I read your letters with avidity before going off to sleep. It was a great comfort to me in my loneliness, after spending two months together. If I could not hear your sweet voice, at least I could console myself with these lines of your tender love... - The day was sunny and cold and I was met by the usual public (people), with Alexeiev at the head. He is really looking very well, and on his face there is a calm expression, such as I have not seen for a long time. We had a good talk together for about half an hour. After that I put my room in order and got your telegram telling me of Olga and Baby having measles. I could not believe my eyes - this news was so unexpected. In any case, it is very tiresome and disturbing for you, my darling. Perhaps you will cease to receive so many people? You have a legitimate excuse - fear of transmitting the infection to their families... The stillness round here depresses me, of course, when I am not working...I am sending you and Alexey Orders from the King and Queen of the Belgians in memory of the war. You had better thank her yourself. He will be so pleased with a new little cross! May God keep you, my joy... NICKY.

The Royal jubilee

The year 1913 was the jubilee of the Romanov dynasty, when the completion of three hundred years of monarchy was celebrated with great rejoicings.

Expressions of fealty reached the Imperial Family from every part of the country. It seemed scarcely possible that the people who hailed the Revolution with enthusiasm four years later could have moved such addresses of loyalty and taken part in such celebrations.

Emperor Nicholas II, last Emperor of Russia
Emperor Nicholas II, last Emperor of Russia.

Rasputin and Tsarevitch Alexei

If the riddle of the blood disorder that helped bring down Russia's Imperial Empire is to be solved, we must first find the truth about a holy man's influence on the lives of an Empress and her son. History has recorded that Grigory Rasputin, possessed mysterious powers of healing that could stop the bleeding episodes of Alexei, the only son and heir of Tsar Nicholas II.

Tzarevich Alexei as an InfantIn the summer of 1904, the long-awaited heir to the throne was born. He became the center of the family, the favorite. Alexei was an exceptionally handsome boy, the most wonderful child anyone could hope for. But alas, when he was two months old the Empress discovered that he was afflicted with hemophilia, a hereditary disease of the House of Hesse, now transmitted tragically to him, the long awaited heir.

The Empress suffered agony, blaming herself to be responsible for his condition. Alexandra's shame of this may have been one of the factors why she turned to the uncouth holy man Gregory Rasputin.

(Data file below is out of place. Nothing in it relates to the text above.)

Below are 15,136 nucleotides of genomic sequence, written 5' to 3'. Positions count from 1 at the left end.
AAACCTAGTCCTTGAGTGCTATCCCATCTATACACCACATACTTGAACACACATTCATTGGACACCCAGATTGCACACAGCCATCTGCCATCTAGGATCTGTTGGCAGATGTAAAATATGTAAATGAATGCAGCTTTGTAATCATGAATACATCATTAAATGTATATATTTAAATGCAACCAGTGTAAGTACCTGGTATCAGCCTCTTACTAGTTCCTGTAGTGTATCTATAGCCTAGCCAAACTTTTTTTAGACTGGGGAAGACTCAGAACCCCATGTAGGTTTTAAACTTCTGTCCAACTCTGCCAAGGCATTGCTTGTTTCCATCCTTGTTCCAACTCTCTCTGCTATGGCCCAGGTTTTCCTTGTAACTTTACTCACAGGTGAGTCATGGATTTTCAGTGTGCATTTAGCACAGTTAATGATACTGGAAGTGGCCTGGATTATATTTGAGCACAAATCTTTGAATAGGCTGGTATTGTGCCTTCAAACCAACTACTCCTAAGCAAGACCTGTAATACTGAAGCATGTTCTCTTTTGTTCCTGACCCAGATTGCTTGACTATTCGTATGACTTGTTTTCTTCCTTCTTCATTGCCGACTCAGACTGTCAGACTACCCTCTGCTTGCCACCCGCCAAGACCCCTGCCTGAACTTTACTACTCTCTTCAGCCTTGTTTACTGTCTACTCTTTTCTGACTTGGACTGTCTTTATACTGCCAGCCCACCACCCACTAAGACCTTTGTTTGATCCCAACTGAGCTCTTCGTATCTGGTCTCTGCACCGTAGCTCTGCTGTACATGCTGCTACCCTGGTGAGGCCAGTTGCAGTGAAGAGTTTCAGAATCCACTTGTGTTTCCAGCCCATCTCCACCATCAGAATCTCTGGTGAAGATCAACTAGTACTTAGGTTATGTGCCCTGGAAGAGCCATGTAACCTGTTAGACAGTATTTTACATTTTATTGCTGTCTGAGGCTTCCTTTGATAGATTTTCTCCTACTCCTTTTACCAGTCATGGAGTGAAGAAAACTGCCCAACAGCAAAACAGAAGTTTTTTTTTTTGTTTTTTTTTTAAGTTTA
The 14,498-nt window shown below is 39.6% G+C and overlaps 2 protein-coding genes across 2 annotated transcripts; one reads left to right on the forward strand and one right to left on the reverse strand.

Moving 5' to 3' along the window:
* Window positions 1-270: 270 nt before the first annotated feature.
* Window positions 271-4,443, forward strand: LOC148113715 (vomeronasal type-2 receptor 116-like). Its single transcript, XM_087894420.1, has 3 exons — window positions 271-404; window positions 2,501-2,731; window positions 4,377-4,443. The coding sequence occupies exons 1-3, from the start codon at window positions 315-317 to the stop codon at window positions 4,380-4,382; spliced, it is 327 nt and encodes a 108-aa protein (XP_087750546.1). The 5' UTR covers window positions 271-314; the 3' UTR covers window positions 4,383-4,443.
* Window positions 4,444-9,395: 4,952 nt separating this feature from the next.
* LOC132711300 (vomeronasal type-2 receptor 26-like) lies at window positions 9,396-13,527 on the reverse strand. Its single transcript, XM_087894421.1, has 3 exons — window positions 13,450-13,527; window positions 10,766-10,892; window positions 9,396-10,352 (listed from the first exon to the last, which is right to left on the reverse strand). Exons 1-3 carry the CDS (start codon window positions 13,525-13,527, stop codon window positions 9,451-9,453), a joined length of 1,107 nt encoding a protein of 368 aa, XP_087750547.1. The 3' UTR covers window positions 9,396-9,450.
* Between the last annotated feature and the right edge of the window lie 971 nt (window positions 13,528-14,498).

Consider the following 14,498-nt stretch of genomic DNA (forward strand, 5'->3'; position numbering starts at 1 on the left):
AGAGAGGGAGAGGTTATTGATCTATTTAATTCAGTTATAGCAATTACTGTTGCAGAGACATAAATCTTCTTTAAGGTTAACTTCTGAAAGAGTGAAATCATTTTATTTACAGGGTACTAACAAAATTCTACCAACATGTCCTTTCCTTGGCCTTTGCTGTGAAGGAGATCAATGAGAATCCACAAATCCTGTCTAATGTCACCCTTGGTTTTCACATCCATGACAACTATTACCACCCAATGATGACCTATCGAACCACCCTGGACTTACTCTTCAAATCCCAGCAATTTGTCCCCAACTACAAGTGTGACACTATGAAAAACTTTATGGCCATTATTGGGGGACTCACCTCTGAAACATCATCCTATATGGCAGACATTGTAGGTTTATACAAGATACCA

The entire story of Tsar Nicholas II and his Empress Alexandra centres on the Spala episode of October 1912 when their son Alexei appeared to be on the brink of death.

The Emperor wrote to his mother: “The days from the 10th to the 23rd were the worst. The poor child suffered greatly; the pain was sporadic, occurring every 15 minutes. He hardly slept at all, did not have the strength to cry but only moaned, repeating the same words all over again: “Lord have mercy on me.” I could not stand it but had to remain in the room in order to relieve Alix who had exhausted herself completely, spending every night at his bedside. She bore this trial better than I, especially when Alexis’ sufferings were at their worst.”

Alexandra with son Alexei, 1908.One can only imagine how the parents suffered. An eye witness of Alexei’s illness write: “The crown-prince lay in bed, and moaned pitiably, pressing his head to his mother’s hand, his fine face bloodless, unrecognizable. From time to time he stopped moaning to whisper only one word: “Mama,” in which he expressed all his suffering, all his heart-break. And the mother would kiss his hair, his forehead, his eyes, as if by this caress she could lighten his pain, breathe into him some of that life which was leaving him.”

For a week and a half the boy displayed symptoms of pallor, internal haemorrhaging, abdominal swelling, pain and bleeding in the joints, delirium, and dangerously high fever, but he suddenly began to recover after the arrival of a telegram sent by Rasputin to the Empress Alexandra.
Nicholas  with Alix and Alexei in Standardt.All sorts of theories, from a reduction of stress and blood pressure to claims of hypnosis, have been used in attempts to explain how the words of a simple telegram could cure an eight year old boy believed to have been dying from haemophilia.